As can happen when confined to a small space with others over long periods of time, occasionally somebody would sneeze around the table. European that I am, I’d instinctively say ‘bless you’ to whoever it was that had sneezed. It turned out that none of the other students would. After a handful of unreciprocated bless-yous, I began to ask my students what the Japanese equivalent of ‘bless you’ was. I found out, to my surprise, that there wasn’t one. This led to me investigating further, for I do believe that teaching should also be a learning opportunity.

I discovered that the phrase ‘bless you’ (or whatever its local variant might be), uttered unthinkingly today in many cultures, was originally a response to assuming that the sneeze was an early warning sign of plague. Some think it may have originated from Pope Gregory the Great, around 590 AD, as plague was hitting the weakening Holy Roman Empire. Invoking God – the phrase ‘bless you’ is a more common contemporary contraction of ‘God bless you’ – indicated hope that blessing the sneezer would ward off evil spirits from entering their bodies. It’s perhaps more commonly understood today to infer that ‘I wish you good health’ or ‘I hope that you don’t get sick’.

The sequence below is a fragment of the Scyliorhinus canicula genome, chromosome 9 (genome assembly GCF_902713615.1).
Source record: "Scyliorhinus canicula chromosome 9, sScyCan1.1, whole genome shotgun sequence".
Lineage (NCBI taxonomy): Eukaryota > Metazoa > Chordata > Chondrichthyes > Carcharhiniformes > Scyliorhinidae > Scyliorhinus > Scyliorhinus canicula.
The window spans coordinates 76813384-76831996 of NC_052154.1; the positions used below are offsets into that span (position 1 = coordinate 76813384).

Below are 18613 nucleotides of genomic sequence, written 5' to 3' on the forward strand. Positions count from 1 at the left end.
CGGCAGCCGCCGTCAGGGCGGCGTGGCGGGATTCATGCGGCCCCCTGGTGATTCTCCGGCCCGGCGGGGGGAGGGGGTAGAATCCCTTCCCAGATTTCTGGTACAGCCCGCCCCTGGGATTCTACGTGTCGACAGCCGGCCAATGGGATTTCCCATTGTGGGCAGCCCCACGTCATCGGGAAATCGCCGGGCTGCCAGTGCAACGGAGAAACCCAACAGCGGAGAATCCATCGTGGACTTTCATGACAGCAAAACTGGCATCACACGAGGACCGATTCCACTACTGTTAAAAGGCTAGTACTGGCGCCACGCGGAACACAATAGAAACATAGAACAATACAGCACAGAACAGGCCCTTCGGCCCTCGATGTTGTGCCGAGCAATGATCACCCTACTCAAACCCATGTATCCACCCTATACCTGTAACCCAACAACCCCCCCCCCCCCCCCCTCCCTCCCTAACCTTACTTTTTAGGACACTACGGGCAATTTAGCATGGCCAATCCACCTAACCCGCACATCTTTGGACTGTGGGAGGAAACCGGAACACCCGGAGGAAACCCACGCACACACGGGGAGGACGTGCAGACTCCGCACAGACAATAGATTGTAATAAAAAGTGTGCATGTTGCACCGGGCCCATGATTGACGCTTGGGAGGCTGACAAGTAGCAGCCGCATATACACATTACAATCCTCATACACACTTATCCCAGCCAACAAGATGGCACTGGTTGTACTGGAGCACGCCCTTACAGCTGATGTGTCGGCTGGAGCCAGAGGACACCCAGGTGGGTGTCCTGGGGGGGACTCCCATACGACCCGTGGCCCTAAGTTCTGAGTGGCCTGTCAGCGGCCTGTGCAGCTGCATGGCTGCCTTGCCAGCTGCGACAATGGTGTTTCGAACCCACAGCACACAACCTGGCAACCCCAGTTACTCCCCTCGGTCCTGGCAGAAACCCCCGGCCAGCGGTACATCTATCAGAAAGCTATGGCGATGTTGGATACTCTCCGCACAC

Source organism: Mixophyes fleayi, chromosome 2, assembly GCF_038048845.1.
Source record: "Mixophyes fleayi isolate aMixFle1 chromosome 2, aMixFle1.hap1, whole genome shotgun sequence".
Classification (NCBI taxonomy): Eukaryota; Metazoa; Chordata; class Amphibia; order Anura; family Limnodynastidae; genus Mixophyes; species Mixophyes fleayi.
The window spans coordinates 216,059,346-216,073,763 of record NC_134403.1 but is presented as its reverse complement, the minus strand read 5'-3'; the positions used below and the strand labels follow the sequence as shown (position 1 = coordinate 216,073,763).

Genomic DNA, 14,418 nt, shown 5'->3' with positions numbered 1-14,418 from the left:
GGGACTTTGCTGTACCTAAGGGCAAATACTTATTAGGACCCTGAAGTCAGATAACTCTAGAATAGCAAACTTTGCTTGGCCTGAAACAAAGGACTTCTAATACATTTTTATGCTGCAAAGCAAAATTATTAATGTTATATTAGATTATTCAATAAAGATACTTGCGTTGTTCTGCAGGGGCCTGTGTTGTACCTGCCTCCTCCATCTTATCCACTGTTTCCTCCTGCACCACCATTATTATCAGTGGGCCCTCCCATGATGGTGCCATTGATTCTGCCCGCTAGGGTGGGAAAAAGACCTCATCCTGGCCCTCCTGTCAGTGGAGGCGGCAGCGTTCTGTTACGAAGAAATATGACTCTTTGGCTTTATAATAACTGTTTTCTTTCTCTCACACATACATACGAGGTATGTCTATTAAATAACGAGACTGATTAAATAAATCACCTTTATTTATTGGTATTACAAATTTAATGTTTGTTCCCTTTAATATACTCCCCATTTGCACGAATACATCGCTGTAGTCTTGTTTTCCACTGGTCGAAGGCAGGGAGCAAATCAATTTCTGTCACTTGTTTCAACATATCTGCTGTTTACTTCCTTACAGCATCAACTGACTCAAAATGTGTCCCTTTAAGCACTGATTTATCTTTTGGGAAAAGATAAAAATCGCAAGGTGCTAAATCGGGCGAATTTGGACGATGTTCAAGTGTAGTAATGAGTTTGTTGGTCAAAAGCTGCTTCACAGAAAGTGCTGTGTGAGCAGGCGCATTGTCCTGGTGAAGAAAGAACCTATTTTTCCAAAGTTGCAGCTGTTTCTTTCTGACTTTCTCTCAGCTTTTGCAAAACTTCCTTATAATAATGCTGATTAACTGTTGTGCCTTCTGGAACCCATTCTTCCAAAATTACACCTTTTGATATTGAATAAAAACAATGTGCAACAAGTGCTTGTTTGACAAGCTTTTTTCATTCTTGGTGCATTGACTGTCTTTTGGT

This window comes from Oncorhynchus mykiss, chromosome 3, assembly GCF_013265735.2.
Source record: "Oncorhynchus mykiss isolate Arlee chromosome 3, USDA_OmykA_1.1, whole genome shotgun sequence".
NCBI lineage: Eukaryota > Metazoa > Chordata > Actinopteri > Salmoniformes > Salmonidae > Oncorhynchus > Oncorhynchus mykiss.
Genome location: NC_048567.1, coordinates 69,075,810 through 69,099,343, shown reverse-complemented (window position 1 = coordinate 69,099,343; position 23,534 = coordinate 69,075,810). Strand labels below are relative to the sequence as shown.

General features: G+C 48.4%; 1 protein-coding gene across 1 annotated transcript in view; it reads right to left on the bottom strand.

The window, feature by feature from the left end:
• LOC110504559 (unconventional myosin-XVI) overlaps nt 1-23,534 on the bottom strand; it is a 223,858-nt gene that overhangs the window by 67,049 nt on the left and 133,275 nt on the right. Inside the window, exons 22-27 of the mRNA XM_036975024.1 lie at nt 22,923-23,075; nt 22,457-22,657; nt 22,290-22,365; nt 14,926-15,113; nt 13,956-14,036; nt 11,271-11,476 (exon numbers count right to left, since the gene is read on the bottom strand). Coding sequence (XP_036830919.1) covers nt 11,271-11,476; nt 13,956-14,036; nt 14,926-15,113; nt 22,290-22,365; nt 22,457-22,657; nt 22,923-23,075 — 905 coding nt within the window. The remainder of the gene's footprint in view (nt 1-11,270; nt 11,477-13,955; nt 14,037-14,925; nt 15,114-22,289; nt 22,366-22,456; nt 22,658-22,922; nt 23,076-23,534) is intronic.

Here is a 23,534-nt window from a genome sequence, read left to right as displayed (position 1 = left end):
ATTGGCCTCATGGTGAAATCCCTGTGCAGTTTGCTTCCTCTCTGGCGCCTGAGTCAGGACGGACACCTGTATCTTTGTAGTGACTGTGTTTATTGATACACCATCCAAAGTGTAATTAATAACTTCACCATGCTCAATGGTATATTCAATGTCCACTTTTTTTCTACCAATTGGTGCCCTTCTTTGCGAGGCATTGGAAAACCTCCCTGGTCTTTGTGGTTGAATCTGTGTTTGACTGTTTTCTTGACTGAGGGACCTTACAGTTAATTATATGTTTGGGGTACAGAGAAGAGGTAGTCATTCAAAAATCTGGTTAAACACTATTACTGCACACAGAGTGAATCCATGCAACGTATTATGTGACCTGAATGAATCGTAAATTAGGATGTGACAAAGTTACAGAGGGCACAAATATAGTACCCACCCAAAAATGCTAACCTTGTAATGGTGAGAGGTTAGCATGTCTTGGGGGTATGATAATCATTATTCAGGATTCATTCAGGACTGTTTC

Japan never experienced the bubonic plague or, at least as far as I’m aware, other outbreaks of pestilence on the same scales as those visited upon Europe. A country to the east of the Silk Road trade paths that served as transmission routes for the medieval pandemic, that has long-standing cultural behaviours around cleanliness, personal hygiene and innate social distancing practices, and where Christianity never got as much of a foothold as elsewhere, it is perhaps understandable that the Japanese don’t say ‘bless you’ when somebody sneezes.

In at the deep end